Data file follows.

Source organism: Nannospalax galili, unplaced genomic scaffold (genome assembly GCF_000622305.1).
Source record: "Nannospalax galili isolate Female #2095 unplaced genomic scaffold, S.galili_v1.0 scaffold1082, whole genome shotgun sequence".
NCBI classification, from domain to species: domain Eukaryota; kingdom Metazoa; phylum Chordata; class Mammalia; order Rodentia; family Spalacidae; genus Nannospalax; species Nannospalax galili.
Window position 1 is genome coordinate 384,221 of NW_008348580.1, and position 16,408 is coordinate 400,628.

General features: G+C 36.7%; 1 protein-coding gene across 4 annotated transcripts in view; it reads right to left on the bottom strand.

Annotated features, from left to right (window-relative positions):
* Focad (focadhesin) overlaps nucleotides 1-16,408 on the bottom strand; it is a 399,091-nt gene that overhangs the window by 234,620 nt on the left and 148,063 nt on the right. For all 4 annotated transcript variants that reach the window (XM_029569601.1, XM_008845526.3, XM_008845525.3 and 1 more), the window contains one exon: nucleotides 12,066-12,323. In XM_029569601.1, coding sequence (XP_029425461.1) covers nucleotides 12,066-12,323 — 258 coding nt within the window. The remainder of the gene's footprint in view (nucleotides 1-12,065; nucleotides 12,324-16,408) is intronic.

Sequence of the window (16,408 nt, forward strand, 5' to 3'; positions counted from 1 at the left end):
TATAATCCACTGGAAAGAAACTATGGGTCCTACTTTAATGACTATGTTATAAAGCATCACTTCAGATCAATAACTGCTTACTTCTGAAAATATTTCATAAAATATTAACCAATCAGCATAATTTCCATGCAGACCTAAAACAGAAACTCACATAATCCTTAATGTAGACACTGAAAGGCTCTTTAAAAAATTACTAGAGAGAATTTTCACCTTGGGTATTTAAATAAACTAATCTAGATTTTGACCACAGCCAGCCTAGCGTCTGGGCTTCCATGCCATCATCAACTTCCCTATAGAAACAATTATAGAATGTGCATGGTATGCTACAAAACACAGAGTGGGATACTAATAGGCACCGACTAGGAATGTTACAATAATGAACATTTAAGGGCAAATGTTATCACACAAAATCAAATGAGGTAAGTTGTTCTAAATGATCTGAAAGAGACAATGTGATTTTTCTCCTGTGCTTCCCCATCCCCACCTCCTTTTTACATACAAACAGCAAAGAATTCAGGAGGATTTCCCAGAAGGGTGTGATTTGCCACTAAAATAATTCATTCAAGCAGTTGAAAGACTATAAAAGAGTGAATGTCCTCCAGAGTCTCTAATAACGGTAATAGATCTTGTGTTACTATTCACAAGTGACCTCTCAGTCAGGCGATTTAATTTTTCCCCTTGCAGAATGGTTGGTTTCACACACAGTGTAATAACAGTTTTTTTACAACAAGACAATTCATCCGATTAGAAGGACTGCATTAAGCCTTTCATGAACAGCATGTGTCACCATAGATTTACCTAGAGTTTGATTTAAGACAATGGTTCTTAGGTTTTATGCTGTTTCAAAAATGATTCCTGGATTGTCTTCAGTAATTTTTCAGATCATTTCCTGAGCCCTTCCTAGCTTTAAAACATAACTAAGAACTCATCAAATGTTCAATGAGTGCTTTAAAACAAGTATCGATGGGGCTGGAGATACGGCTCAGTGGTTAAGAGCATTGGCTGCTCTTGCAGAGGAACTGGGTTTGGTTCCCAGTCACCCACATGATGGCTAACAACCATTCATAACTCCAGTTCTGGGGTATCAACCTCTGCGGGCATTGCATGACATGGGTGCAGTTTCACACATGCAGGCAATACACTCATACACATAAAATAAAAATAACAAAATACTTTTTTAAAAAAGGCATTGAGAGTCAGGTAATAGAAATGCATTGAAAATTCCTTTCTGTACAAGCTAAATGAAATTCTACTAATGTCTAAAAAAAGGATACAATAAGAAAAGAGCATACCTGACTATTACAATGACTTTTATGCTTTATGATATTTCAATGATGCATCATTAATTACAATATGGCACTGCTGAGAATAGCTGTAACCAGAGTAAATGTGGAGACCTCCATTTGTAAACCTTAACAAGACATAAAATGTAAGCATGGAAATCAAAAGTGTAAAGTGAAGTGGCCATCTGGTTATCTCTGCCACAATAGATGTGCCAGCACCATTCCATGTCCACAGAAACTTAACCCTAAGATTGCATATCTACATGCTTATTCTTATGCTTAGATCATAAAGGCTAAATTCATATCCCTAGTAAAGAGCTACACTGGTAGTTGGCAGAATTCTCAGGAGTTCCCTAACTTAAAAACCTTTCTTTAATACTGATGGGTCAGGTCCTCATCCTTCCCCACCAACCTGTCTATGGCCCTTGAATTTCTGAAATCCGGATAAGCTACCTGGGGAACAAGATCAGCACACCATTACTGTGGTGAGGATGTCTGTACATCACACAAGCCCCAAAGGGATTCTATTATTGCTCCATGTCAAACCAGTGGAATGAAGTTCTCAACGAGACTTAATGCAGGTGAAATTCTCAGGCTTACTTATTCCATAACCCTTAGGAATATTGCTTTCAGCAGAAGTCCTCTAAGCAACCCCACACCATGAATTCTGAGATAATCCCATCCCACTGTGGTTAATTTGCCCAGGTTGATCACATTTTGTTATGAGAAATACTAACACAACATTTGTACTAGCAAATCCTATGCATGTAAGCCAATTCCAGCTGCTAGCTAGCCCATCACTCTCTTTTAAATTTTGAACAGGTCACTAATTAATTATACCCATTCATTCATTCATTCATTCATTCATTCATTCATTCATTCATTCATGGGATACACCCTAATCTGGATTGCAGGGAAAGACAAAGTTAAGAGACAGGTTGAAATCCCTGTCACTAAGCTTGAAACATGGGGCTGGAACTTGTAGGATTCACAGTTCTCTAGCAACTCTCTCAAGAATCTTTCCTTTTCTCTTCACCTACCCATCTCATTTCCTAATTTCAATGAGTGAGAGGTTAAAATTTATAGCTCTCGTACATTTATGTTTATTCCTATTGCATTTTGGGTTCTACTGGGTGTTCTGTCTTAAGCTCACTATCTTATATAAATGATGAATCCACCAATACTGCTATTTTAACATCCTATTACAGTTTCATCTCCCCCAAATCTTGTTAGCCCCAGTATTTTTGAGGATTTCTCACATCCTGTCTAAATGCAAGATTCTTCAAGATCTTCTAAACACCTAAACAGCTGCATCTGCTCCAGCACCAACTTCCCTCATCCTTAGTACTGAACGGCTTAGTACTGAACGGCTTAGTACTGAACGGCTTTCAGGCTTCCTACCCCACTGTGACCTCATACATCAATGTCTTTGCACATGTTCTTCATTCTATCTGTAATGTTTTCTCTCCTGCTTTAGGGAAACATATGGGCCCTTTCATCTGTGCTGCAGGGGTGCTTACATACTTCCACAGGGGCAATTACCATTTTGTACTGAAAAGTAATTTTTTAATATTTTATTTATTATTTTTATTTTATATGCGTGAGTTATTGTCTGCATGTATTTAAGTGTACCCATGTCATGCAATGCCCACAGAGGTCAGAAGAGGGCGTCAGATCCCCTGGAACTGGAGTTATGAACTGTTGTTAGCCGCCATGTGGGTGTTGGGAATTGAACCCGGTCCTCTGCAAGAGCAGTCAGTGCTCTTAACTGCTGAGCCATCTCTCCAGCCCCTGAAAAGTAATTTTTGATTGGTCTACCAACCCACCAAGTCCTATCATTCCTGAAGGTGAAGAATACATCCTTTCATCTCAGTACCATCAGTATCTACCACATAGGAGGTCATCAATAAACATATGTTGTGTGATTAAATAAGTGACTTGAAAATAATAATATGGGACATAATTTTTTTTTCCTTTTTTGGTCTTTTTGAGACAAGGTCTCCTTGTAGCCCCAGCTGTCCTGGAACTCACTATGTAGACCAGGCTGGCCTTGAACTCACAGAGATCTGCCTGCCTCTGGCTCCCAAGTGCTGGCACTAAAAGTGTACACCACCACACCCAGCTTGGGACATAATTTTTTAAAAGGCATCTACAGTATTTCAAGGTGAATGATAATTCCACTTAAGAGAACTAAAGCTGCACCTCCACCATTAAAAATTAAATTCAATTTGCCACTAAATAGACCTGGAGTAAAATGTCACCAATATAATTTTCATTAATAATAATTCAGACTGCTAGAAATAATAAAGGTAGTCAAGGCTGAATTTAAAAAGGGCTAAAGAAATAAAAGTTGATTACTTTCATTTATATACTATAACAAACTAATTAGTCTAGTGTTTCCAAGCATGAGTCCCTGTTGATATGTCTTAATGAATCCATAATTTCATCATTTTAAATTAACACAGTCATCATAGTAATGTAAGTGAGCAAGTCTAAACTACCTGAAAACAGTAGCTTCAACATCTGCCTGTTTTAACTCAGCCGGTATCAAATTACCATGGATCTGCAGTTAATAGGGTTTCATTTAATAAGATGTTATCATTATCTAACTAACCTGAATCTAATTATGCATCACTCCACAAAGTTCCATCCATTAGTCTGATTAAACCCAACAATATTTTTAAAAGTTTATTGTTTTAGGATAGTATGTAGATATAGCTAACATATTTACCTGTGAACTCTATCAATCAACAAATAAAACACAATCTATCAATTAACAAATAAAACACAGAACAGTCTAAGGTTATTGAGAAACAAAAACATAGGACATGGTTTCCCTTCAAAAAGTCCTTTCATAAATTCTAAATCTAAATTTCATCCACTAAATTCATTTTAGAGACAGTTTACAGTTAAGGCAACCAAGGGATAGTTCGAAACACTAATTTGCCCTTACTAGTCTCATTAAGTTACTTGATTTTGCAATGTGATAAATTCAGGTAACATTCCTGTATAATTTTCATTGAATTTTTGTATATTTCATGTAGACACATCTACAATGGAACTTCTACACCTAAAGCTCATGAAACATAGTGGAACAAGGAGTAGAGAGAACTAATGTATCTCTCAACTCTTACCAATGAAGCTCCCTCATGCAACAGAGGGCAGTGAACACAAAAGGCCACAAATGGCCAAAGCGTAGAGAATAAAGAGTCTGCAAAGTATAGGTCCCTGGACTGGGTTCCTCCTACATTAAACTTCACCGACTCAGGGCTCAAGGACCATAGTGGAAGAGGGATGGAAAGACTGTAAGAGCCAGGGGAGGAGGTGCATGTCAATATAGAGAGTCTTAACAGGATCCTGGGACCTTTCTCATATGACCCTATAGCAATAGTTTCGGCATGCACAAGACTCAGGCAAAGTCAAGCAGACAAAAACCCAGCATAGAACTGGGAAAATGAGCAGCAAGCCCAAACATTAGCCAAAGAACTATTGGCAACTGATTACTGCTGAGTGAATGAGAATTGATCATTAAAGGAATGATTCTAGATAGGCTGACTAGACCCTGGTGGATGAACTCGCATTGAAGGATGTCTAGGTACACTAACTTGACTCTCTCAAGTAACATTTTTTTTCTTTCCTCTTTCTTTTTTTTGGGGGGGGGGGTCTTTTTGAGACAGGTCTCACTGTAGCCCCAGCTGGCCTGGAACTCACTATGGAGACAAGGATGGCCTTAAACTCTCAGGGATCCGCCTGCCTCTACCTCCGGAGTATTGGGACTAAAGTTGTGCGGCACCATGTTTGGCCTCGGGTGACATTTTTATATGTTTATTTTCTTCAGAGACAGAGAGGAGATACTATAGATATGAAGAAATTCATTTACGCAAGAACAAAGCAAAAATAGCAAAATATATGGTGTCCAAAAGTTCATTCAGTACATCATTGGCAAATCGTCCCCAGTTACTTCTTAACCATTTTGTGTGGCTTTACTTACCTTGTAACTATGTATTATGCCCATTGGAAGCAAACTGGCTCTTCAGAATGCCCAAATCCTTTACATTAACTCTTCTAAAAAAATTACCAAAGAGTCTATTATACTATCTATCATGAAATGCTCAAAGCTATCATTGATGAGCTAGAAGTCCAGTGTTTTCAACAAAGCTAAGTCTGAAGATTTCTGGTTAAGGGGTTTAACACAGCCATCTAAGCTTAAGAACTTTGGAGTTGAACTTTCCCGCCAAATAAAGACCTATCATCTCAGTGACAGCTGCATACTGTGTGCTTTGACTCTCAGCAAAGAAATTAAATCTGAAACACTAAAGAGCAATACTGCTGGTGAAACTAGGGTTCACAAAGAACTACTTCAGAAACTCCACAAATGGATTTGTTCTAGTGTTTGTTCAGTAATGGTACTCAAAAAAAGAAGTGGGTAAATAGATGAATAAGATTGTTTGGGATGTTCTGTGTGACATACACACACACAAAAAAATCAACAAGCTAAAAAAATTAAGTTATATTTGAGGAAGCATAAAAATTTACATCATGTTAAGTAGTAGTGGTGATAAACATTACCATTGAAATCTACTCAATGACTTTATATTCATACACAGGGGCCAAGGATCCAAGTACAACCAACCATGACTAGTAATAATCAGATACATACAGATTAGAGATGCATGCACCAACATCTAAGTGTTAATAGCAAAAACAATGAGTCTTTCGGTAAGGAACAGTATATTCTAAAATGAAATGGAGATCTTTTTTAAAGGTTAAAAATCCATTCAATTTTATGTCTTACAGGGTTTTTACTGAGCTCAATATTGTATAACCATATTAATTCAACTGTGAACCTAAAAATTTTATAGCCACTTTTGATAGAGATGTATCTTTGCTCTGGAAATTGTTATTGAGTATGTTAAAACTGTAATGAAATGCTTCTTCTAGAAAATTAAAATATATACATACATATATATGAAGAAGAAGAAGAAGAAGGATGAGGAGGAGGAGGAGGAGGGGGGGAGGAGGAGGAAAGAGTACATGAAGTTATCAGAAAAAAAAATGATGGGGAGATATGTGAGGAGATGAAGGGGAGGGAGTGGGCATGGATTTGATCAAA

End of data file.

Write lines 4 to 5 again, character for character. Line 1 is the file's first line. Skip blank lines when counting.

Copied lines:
Window position 1 is genome coordinate 384,221 of NW_008348580.1, and position 16,408 is coordinate 400,628.

General features: G+C 36.7%; 1 protein-coding gene across 4 annotated transcripts in view; it reads right to left on the bottom strand.